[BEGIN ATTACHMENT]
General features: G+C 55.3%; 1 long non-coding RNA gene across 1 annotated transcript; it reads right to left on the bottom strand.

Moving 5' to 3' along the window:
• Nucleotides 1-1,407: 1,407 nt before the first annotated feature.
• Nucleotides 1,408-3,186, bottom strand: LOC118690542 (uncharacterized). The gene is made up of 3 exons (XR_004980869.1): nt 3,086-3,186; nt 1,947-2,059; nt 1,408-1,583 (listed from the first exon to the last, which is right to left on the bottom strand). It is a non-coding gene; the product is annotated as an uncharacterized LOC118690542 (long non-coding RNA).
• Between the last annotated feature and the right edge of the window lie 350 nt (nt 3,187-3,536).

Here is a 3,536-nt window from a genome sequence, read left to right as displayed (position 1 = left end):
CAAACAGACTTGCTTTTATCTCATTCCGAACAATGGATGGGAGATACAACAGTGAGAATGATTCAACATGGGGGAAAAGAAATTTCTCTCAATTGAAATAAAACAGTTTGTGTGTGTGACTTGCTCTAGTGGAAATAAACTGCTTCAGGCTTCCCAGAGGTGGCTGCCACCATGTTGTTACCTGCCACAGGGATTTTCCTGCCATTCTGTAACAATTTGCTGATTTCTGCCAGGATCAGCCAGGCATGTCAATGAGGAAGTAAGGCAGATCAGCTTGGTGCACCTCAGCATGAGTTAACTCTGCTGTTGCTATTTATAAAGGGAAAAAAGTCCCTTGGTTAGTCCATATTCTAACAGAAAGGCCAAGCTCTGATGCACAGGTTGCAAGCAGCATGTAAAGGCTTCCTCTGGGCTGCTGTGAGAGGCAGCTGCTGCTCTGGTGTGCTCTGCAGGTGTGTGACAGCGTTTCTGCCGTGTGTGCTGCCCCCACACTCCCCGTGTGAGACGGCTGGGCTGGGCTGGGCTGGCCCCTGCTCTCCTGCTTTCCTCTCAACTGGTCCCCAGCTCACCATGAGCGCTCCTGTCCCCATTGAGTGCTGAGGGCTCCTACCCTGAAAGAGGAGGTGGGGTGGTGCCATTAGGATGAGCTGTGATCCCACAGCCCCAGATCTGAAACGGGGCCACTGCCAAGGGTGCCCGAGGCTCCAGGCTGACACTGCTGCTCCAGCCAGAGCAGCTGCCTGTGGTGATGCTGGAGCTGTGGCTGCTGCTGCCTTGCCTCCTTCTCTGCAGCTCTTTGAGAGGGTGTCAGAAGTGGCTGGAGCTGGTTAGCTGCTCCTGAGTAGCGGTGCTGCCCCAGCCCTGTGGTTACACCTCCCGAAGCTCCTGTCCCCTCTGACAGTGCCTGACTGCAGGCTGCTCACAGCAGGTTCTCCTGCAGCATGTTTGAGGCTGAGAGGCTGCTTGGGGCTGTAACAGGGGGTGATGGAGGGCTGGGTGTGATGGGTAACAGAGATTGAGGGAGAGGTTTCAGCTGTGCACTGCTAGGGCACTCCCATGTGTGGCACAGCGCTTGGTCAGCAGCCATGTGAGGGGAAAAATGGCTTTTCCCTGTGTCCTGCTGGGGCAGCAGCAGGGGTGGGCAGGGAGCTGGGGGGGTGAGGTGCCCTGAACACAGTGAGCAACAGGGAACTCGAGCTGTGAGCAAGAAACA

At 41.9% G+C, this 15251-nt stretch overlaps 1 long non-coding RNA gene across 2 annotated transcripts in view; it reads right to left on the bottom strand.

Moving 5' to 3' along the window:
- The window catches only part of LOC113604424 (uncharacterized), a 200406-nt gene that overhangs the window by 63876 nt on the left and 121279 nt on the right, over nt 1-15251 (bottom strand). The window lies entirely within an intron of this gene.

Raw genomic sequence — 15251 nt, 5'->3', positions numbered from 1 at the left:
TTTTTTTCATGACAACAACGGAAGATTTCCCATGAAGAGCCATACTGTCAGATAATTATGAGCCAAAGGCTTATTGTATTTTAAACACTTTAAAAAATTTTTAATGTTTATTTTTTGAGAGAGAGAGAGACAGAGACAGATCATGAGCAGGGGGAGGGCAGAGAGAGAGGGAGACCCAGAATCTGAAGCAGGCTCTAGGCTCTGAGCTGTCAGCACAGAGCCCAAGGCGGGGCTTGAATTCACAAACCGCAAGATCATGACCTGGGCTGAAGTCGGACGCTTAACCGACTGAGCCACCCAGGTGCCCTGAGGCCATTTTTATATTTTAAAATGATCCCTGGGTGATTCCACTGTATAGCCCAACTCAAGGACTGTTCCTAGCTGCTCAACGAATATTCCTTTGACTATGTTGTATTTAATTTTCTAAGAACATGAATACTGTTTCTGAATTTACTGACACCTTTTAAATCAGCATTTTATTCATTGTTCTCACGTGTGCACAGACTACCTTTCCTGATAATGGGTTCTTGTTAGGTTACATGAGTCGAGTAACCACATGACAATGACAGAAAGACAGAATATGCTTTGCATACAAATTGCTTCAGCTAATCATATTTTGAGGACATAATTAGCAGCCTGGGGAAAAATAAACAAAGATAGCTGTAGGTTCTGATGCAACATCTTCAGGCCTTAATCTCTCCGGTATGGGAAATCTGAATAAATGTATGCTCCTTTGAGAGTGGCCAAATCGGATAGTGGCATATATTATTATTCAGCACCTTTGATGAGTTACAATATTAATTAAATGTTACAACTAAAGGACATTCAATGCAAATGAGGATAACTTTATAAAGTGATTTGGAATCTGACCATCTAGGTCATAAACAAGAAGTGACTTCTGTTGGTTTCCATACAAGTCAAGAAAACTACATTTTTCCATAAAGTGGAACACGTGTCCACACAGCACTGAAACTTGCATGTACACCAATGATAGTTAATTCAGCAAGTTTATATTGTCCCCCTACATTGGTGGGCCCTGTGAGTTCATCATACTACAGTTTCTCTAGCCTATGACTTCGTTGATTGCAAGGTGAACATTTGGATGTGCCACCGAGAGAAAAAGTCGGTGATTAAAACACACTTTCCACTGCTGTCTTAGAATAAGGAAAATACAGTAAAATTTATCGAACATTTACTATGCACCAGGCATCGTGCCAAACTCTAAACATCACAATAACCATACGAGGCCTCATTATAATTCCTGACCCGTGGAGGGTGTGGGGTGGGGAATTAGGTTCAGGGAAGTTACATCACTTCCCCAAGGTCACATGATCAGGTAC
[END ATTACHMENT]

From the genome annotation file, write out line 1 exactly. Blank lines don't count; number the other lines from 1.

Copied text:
General features: G+C 55.3%; 1 long non-coding RNA gene across 1 annotated transcript; it reads right to left on the bottom strand.